The theme of “Chessed”, or acts of kindness, is at the core of this week’s parsha. Avraham welcomes the three strangers into his tent with and offers them a lavish meal, freshly cooked, in a way which is above and beyond what anyone would have expected. (In the end, it turns out the strangers were angels with some good news).
Kindness comes in many shapes and forms. And sometimes, the effects of an act of kindness are only felt well in the future. In the movie “Pay it Forward”, eleven and a half year old Trevor McKinney, (played by Haley Joel Osment) does many acts of kindness, including bringing home a homeless man to care for and setting up his mom with his teacher (who is covered with burns from his childhood). He creates a movement of “Pay it Forward”, to get people to do a favor for three people, and the recipient of the favors do a favor for three others rather than paying the favor back . I remember being incredibly moved and affected by the movie, and this powerful concept which author Lily Hardy Hammond described as: “You don’t pay love back; you pay it forward.”
This past Shabbat I had the opportunity to spend time with a wonderful man -Rabbi Sharon Shalom and I saw the idea of “pay it forward” come alive. Rabbi Shalom was born in Ethiopia as part of the Beta Israel jewish community, and as a nine year old child made his way to Israel with other Beta Israel who escaped from Ethiopia in the late 1970’s. Rabbi Shalom became the first Ethiopian Jew to receive rabbinic ordination in Israel. He spoke to us about both his personal journey and the challenges of integrating into Israeli society. We were moved by his story of walking across the Sudan as a child and his escape into Israel, and his experiences with racial discrimination reminded us of how important it is to open our hearts to people of different backgrounds.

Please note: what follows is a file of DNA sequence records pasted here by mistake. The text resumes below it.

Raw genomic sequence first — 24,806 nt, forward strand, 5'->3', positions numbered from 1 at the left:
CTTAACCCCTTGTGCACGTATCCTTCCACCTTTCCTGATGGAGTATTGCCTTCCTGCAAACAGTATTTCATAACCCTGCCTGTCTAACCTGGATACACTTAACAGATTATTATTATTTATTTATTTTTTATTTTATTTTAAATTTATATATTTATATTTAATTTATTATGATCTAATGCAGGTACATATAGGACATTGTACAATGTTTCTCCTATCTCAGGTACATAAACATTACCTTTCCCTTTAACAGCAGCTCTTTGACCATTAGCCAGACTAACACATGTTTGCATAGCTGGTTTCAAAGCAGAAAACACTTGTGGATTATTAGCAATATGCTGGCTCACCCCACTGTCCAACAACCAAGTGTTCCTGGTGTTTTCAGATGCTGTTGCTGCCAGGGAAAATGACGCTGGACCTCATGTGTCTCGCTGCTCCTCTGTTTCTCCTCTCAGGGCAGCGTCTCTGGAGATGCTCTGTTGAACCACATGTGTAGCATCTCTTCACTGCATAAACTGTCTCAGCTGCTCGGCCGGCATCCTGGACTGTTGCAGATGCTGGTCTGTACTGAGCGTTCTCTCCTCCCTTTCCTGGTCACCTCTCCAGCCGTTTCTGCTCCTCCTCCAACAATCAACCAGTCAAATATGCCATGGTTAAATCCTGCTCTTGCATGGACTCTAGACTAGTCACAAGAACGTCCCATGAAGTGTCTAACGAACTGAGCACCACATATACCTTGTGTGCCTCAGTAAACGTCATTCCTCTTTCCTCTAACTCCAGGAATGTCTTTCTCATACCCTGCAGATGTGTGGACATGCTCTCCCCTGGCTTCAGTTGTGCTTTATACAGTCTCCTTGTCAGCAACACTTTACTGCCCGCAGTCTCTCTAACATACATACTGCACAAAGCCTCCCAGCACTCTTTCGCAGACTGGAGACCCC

One of the most poignant stories told by Rabbi Shalom was about his rescue and delivery from Egypt to the Sinai. Israel’s secret service, The Mossad, was responsible for smuggling Ethiopian Jews into Israel. Rabbi Shalom described this covert operation. The Mossad opened a hotel on the shores of the Red Sea, which ended up becoming popular with Europeans for snorkeling and scuba diving. The frogmen of the Mossad taught the tourists to snorkel by day, and then smuggled the Ethiopian Jews on small boats across to Sharm al Sheikh by night. Rabbi Shalom remembers as a child, being brough to the beach in middle of the night, and a big commando picking him up and hugging him. He saw that the commando had tears in his eyes. At the time, he said, he did not understand why a big commando should be crying.
But he does now. He understood this man was here to care for him, even though they never met and would never see each other again. In Israel he was supported in kindness;The Israeli government supported him, the children’s village provided by Emunah Women nurtured him, and Rabbi Shalom was able to pursue his education, be reunited with his parents, and grow to become a leader in Israel today. And the story does not end here.
A few months ago, Rabbi Shalom got a call from that member of the Mossad, who had been the commander of the rescue operation that took him to Israel. The Mossad agent had tracked him down because his daughter was getting married, and he wanted Rabbi Shalom to be the rabbi at the wedding. At the chuppah, all who were present cried the tears of a big family reunion; a reunion that truly brought together Jews from around the world.
Kindness is an act that we do today, but sometimes its effects are not felt or completed until later. Pay it forward is a great lesson of the parsha and of the everlasting effects of kindness.